“We are entering into an administration that is not just talking about holding up institutional and structural racism,” Brown said, “but they are talking about programs, policies, procedures that will railroad our children into the grave.”

“All those youth are black and brown,” she said.

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RWK
RWK
5 years ago

This small but vocal group seems to think that all incarcerated youth are actually innocent victims of racism, which is a ridiculous assumption. Some of them have committed heinous crimes. Doesn’t the group realize that they will end up in an adult jail if this project is stopped?…..which it will not be. The youth jail will be built and it will be a great improvement over the current one.

bb
bb
5 years ago
Reply to  RWK

The project won’t and can’t be stopped because it is sorely needed for reasons you have stated.

Zach L
Zach L
5 years ago
Reply to  RWK

they specifically said they want that if a young person kills or tries to kill. they’d rather them in adult jail than a youth jail.

David
David
5 years ago

The Anti-Juvie Facility Activists are getting ridiculous…… we have one of the lowest youth incarceration rates in the Nation – and the new facility will have less jail capacity then the old one – even though the County population is growing by leaps and bounds…….. The County has existing programs to assist youth and try to assist kids in Housing, Education and Drug Treatment with plans to expand them — I work for King County and I periodically work in Juvenile Court. I can tell you the Judges already go way way way out of their way to offer alternatives of incarceration even for some of the most serious offenses already………

KO
KO
5 years ago
Reply to  David

By the time these kids get to juvenile court, it’s too late. If we can spend that $210 million to reduce class sizes, increase after school programs and outreach to families of kids who are living in extreme poverty and in areas where there aren’t adequate services, we can prevent them from ever getting to that point. There are some existing services, but they are all overwhelmed and underfunded. They could use that money to a much better end than incarceration.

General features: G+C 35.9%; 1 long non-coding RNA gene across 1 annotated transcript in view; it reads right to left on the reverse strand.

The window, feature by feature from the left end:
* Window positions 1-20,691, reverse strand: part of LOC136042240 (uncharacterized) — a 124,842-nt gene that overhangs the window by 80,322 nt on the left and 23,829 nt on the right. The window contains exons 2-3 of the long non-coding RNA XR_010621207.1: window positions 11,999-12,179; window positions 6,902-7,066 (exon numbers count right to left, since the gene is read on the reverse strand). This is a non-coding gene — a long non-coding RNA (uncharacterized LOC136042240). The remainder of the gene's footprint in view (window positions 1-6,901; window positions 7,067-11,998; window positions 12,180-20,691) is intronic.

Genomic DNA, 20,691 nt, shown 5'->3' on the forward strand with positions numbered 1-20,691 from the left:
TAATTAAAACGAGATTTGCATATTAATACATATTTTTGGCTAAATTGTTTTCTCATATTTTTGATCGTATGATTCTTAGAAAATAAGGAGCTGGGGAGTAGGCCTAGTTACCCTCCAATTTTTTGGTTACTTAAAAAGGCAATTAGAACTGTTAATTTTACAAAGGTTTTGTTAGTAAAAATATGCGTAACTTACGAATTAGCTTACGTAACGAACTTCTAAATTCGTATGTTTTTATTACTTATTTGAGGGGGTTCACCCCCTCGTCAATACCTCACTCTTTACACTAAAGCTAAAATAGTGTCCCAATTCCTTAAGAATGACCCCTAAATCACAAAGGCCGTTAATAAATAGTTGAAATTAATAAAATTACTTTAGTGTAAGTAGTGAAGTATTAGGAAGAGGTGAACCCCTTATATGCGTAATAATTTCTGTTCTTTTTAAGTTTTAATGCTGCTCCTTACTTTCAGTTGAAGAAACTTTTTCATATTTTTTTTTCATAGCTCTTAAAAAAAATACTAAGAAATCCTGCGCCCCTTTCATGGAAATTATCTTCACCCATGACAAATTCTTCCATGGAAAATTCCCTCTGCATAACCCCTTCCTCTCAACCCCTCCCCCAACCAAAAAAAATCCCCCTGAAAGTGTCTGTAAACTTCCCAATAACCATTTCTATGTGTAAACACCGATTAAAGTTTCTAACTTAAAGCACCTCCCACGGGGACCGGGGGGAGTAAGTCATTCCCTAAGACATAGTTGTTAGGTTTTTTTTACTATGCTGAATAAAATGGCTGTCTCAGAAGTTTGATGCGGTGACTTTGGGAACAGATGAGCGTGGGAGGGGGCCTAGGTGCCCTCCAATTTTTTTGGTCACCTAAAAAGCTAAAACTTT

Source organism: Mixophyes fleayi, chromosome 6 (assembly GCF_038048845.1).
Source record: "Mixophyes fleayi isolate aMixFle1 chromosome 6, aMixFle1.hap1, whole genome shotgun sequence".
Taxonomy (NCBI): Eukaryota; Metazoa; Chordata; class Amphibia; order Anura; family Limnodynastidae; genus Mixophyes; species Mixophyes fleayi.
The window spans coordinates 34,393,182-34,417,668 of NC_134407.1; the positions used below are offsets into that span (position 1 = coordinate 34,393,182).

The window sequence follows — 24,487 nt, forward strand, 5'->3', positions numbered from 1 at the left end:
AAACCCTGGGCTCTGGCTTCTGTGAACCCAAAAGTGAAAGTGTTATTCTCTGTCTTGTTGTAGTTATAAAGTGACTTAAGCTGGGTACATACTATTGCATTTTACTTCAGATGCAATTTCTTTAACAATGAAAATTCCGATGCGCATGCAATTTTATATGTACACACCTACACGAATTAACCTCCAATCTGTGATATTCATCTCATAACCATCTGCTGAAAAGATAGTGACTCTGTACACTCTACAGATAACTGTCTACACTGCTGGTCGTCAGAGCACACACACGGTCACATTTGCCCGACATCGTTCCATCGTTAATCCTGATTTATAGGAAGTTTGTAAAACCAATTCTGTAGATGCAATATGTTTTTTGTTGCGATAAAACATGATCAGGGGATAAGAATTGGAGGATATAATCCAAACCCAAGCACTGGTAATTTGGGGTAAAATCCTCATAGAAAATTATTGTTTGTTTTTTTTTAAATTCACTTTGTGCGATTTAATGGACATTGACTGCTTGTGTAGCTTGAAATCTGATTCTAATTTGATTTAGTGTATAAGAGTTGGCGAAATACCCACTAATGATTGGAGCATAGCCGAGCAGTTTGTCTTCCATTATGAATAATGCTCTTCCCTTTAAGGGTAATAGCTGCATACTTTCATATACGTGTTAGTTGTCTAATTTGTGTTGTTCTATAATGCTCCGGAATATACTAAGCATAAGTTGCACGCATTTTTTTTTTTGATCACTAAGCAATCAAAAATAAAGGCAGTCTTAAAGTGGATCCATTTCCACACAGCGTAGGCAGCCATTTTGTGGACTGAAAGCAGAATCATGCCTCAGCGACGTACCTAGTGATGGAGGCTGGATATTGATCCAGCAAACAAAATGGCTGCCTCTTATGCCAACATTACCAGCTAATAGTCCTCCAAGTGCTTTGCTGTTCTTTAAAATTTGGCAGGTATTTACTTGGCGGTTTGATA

Brian
Brian
5 years ago
Reply to  David

@KO, where do you propose we house juveniles after they commit assault, sexual assault, armed robbery, etc.? You certainly don’t believe these types of juvenile crimes will disappear do you?

Parent who wants his kid to get a job
Parent who wants his kid to get a job
5 years ago

Why did we raise the minimum wage so high if we want youth to get jobs in Seattle? Or maybe they are supposed to go to other cities?

Paul
Paul
5 years ago

A false assumption is asserted by some who want to infer that all young people are at risk from the criminal justice system. All the people of color I know in the CD who have kids have good kids who are staying out of trouble and this crosses ALL income lines. That said, the thing that is conveniently ignored by activists are the programs and classes offered through the detention center and all the people who work hard and who volunteer to provide these youth with assistance. Plus the fact that you have to do something pretty significantly bad to land in juvi here in the first place. Having been inside the existing facility on business I agree we need a new and upgraded facility for the benefit of youth going through this function.

ltfd
ltfd
5 years ago

Build it!